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Mass Reading & Meditation for June 5, 2020 View another date

Meditation: Mark 12:35-37

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Saint Boniface, Bishop and Martyr (Memorial)

Entrance Antiphon

Perpetual light will shine on your Saints, O Lord,
and life without end for ever, alleluia. Cf. 4 Esdr 2:35
This is the one who was not deserted by God on the day of struggle
and now wears a crown of victory
for faithfulness to the Lord’s commands, alleluia.


May the Martyr Saint Boniface be our advocate, O Lord,
that we may firmly hold the faith
he taught with his lips and sealed in his blood
and confidently profess it by our deeds.
Through our Lord Jesus Christ, your Son,
who lives and reigns with you in the unity of the Holy Spirit,
one God, for ever and ever. Amen.

2 Timothy 3:10-17

You have followed my teaching, way of life, purpose, faith, patience, love, endurance, persecutions, and sufferings, such as happened to me in Antioch, Iconium, and Lystra, persecutions that I endured. Yet from all these things the Lord delivered me. In fact, all who want to live religiously in Christ Jesus will be persecuted. But wicked people and charlatans will go from bad to worse, deceivers and deceived. But you, remain faithful to what you have learned and believed, because you know from whom you learned it, and that from infancy you have known the sacred Scriptures, which are capable of giving you wisdom for salvation through faith in Christ Jesus. All Scripture is inspired by God and is useful for teaching, for refutation, for correction, and for training in righteousness, so that one who belongs to God may be competent, equipped for every good work.

Psalm 119

R. O Lord, great peace have they who love your law.
Though my persecutors and my foes are many,
I turn not away from your decrees. R.
Permanence is your word’s chief trait;
each of your just ordinances is everlasting. R.
Princes persecute me without cause
but my heart stands in awe of your word. R.
Those who love your law have great peace,
and for them there is no stumbling block. R.
I wait for your salvation, O Lord,
and your commands I fulfill. R.
I keep your precepts and your decrees,
for all my ways are before you. R.

Gospel Acclamation

Alleluia, alleluia.
Whoever loves me will keep my word,
and my Father will love him
and we will come to him. Jn 14:23
Alleluia, alleluia.

Mark 12:35-37

As Jesus was teaching in the temple area he said, “How do the scribes claim that the Christ is the son of David? David himself, inspired by the Holy Spirit, said:

The Lord said to my lord,
‘Sit at my right hand
until I place your enemies under your feet.’

David himself calls him ‘lord’; so how is he his son?” The great crowd heard this with delight.

Prayer over the Offerings

Receive, we pray, O Lord,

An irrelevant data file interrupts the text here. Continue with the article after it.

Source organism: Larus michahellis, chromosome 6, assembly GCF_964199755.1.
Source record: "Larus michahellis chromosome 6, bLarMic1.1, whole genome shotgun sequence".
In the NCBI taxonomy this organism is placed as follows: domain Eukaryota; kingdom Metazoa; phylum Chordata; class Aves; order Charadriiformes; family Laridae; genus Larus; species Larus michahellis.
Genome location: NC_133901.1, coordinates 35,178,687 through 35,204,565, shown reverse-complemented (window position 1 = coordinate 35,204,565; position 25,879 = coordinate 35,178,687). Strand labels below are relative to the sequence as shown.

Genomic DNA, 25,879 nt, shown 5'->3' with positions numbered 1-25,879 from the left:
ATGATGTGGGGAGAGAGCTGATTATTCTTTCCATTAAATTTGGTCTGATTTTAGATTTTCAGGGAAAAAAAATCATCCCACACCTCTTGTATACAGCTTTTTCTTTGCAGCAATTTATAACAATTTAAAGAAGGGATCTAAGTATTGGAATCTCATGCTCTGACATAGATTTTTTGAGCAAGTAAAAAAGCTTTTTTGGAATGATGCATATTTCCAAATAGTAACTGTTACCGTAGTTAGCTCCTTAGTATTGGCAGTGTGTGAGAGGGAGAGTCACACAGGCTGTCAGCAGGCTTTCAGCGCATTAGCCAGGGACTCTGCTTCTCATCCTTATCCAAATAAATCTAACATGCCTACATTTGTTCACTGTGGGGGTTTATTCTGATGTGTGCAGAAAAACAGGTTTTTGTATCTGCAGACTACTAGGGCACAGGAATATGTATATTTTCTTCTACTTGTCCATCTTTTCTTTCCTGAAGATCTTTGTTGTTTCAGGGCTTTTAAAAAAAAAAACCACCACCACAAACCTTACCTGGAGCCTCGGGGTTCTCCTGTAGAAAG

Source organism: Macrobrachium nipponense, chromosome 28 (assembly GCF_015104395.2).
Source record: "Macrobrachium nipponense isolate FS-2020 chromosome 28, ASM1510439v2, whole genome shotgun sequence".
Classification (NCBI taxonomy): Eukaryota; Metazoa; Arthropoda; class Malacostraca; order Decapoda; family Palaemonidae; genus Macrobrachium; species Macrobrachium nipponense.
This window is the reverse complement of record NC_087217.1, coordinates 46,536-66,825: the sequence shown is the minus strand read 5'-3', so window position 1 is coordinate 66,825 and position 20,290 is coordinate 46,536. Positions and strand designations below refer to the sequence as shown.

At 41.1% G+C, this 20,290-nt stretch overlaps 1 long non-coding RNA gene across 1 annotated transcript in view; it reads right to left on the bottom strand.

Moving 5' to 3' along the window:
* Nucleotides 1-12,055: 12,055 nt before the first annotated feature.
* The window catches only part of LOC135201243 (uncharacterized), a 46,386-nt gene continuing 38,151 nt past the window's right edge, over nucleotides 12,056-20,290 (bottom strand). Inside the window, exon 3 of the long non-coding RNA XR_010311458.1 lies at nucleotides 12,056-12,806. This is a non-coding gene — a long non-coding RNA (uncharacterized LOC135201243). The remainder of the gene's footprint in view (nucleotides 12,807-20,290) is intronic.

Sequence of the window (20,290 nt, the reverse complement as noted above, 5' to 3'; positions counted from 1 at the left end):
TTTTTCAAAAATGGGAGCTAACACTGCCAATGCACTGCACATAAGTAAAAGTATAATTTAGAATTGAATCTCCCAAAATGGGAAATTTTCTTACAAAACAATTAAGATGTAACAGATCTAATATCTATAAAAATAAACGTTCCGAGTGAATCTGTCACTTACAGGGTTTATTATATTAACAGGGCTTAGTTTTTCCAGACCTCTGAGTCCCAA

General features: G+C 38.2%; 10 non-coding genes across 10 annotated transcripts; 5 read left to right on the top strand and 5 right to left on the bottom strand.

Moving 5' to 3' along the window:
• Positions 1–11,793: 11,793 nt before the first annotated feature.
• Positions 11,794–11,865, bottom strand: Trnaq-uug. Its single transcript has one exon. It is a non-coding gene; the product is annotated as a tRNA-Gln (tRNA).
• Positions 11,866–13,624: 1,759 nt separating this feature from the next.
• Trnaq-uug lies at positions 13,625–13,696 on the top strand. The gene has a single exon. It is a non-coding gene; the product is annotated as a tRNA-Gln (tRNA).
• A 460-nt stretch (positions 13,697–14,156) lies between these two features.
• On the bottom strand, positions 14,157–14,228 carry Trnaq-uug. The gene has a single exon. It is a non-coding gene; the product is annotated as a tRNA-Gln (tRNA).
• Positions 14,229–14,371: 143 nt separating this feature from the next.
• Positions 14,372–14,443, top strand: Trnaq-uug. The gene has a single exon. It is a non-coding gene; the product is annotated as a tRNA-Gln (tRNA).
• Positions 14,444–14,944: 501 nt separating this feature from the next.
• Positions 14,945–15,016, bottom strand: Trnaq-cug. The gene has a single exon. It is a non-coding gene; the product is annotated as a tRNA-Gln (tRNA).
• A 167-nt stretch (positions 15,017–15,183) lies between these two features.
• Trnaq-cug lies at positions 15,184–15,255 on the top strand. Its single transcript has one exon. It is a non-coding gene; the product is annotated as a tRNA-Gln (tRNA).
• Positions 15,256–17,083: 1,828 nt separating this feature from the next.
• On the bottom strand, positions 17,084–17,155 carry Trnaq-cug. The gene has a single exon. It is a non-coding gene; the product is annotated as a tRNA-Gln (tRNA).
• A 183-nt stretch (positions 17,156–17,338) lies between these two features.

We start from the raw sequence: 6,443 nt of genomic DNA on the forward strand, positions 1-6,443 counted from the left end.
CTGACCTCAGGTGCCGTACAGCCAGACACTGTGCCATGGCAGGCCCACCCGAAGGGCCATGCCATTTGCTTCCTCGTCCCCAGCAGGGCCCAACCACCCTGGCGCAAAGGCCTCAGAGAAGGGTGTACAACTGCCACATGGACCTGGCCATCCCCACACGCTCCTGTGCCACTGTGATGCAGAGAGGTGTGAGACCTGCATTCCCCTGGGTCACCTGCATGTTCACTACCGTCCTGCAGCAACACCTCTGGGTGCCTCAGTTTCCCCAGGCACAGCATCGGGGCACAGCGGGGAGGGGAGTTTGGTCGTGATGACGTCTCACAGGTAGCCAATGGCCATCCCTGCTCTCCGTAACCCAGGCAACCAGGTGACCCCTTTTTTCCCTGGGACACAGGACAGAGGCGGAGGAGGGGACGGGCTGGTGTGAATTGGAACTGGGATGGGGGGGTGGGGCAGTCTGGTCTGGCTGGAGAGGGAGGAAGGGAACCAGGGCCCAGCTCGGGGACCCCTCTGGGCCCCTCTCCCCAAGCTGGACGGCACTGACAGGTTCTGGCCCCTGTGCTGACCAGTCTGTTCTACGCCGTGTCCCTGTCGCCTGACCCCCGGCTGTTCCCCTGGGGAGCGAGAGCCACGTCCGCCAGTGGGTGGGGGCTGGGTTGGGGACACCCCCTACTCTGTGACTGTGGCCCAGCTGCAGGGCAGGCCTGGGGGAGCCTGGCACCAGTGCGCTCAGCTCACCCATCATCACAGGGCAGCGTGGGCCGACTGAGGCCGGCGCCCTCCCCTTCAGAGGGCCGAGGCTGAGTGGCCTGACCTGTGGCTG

the sacrifice of conciliation and praise
which we offer to your majesty
in commemoration of the blessed Martyr Saint Boniface,
that it may lead us to obtain pardon
and confirm us in perpetual thanksgiving.
Through Christ our Lord. Amen.

Communion Antiphon

Unless a grain of wheat falls into the ground and dies,
it remains just a grain of wheat;
but if it dies, it produces much fruit, alleluia. Jn 12:24
How precious in the eyes of the Lord
is the death of his holy ones, alleluia. Ps 116 (115):15

Prayer after Communion

We have received your heavenly gifts,
rejoicing at this feast day, O Lord;
grant, we pray, that we, who in this divine banquet
proclaim the Death of your Son,
may merit to be partakers with the holy Martyrs
in his Resurrection and his glory.
Who lives and reigns for ever and ever. Amen.

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Today's Meditation: Mark 12:35-37

David himself calls him ‘lord’; so how is he his son? (Mark 12:37)

Are you a fan of brainteasers and riddles? You know, the ones that go like this: if the only sister of your mother’s only brother has an only child, what is that child’s relationship to you? (Answer: that child is you.)

The point of these puzzles is to get you thinking outside the box. And that’s the point of Jesus’ question in today’s Gospel: how could he be the son of David if David calls him Lord? If you were one of the scribes, you could answer part of the riddle. The scribes taught that the Messiah would indeed be the son of David, meaning “descendant” of David. But that didn’t explain how Jesus could also be David’s Lord. Unless you dared to think differently. Unless you understood that Jesus is more than a man—that he is God incarnate.

By asking this question, Jesus was trying to get the crowd and the scribes to see that the Messiah was more than they expected. He wasn’t an earthly king. He didn’t come to free Israel from Roman oppression. He came to free everyone from slavery to sin. Jesus was the fulfillment of all the Scriptures, not just the ones that spoke of Israel’s future freedom and prosperity.

What are your expectations of Jesus? What kind of box have you tried to confine him to? Maybe you think of him as a loving and forgiving God but one who is also carefully tallying up all your transgressions. Maybe you want a closer relationship with him, but you can’t help but picture him as unapproachable or distant. Maybe you believe Jesus can heal people, but you don’t think he would ever heal you or any of your loved ones.

God cannot be put into a box—and that’s really good news! Today, spend some time asking him to show you how you might be placing limits on him. He wants you to know him in a way that goes far beyond all your preconceived notions about who he is. Only as you lay aside your own ideas about the Lord can he show you just what a great, loving, forgiving, wonder-working God he truly is!

“Lord, I want to know you. Come and reveal more of yourself to me.”

2 Timothy 3:10-17
Psalm 119:157, 160-161, 165-166, 168

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